Electricity – Energy Education


Electricity is energy taken advantage of the configuration or movement of electrons – the first being static electricity, the latter being electricity that comes from power plug or flows through the overhead power lines. It is important to note that when using electricity, the device does not “consume” electrons (see cargo conservation law) Instead, it consumes the energy temporarily “retained” by the electrons. For this reason, electricity is considered a energy currency: electricity transfers energy from one electric power plant (primary energy) to a home (end-use energy) After all, this is more convenient than a coal power plant in a neighborhood (see: Not in my backyard syndrome)

Electricity is responsible for energy phones, electric lights, heaterscomputers, televisions, pacemakers and even some cars! So it is essential for our high energy society.

How is it generated?

For a more in-depth look, visit the page: electricity generation.

Electricity is generated in several different ways. All of these methods require a fuel or one primary energy flow. Primary fuels for generation include (to name a few) coal, natural gasand uranium, while primary flows include tides, windand solar.

Where is it generated?

Power plants are rarely within cities. This is due to many factors: price of land, availability of a heat sink, plant size, fuel availability and emissions. Most of these factors, such as land prices and Water availability, are easy to identify and quantify. Despite this, one of the main limiting factors for the construction of a plant is the negative public attitude. As it was seen repeatedly, plant managers need to consider public opinion, not just the physical location. People want their opinion, and because of that, power plants tend to be built outside cities.

This often contributes to an inadequate understanding of the side effects of power generation; Including carbon dioxide and another greenhouse gas emissions private matterand other environmental factors pollutants. When building these facilities on the outskirts of cities, an “out of sight, out of mind” mentality prevails. As an example, how many people know where their home electricity comes from and how it is produced?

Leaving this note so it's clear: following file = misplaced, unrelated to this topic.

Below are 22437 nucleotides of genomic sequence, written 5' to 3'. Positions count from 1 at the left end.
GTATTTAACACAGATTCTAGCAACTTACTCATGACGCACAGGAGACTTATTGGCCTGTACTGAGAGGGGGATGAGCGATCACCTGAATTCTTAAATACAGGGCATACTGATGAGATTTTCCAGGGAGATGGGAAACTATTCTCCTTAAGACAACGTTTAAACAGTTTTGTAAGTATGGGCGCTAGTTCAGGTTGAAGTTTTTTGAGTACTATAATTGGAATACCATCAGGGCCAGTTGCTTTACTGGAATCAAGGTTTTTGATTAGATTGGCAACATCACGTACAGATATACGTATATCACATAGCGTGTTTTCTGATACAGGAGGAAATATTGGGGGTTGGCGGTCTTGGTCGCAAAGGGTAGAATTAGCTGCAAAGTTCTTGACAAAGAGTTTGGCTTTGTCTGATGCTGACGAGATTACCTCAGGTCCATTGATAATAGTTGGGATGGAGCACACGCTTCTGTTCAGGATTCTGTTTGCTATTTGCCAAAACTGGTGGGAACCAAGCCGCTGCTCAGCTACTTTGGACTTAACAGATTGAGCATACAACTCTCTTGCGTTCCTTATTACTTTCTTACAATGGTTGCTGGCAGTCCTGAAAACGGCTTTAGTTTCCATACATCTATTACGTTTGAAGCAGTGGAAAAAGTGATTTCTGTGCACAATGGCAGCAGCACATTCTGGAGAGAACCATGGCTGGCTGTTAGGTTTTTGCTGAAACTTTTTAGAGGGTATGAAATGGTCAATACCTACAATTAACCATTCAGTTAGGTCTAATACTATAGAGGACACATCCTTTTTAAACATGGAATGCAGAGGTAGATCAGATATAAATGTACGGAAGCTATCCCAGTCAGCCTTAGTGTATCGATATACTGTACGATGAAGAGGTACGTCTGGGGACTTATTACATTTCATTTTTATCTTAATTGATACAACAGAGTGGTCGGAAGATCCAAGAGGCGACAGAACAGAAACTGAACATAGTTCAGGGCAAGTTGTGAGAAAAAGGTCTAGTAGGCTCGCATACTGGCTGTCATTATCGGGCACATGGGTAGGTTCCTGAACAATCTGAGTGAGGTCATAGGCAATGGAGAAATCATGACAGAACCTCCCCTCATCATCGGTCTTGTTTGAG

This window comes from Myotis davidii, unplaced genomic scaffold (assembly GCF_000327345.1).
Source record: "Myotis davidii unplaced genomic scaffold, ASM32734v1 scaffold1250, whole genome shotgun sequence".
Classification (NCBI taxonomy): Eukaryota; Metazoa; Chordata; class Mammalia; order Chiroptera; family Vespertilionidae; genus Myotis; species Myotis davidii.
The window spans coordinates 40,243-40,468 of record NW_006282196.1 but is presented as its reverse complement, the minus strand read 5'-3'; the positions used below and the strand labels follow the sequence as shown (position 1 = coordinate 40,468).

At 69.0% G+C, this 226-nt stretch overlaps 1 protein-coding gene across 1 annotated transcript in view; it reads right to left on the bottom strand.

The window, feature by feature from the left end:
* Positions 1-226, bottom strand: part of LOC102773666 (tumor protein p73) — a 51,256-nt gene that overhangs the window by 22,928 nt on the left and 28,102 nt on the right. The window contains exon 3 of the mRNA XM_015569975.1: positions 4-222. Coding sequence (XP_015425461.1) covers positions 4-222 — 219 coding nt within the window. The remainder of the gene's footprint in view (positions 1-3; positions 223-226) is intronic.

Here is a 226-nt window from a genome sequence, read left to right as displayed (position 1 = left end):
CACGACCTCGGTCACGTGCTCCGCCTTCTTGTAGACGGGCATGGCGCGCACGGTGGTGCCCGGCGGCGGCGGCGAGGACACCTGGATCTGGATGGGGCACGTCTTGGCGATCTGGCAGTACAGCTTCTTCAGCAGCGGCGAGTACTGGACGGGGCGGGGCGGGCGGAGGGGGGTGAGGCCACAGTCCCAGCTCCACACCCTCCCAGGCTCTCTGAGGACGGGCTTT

Figure 1: A plant that is obviously not within a city, look at the extensive overhead lines used to transport part of the electricity generated[1].

Transport

For more information, read: electrical network.

As mentioned before, power plants are often found outside our cities – easily, up to 1,000 kilometers far. This means that electricity needs to be transported from the plant, to the city or area and, from there, sent to individual homes. For that to happen, a wide electrical network if necessary, this network uses a variety of mechanisms to transport and distribute electricity effectively.

Worldwide use of electricity

Below is a chart representing the world electricity generation and how it has grown in recent decades. Notice how electricity usage is growing faster than energy usage, which are growing faster than world population. The different drop-down menus change which countries or regions are displayed, along with the type of graph used and the variables considered. Observe the relative generation of electricity. Europe has about 1 billion people, North America has about 500 million and Asia almost 4 billion.

For Further Reading

References




Paula Fonseca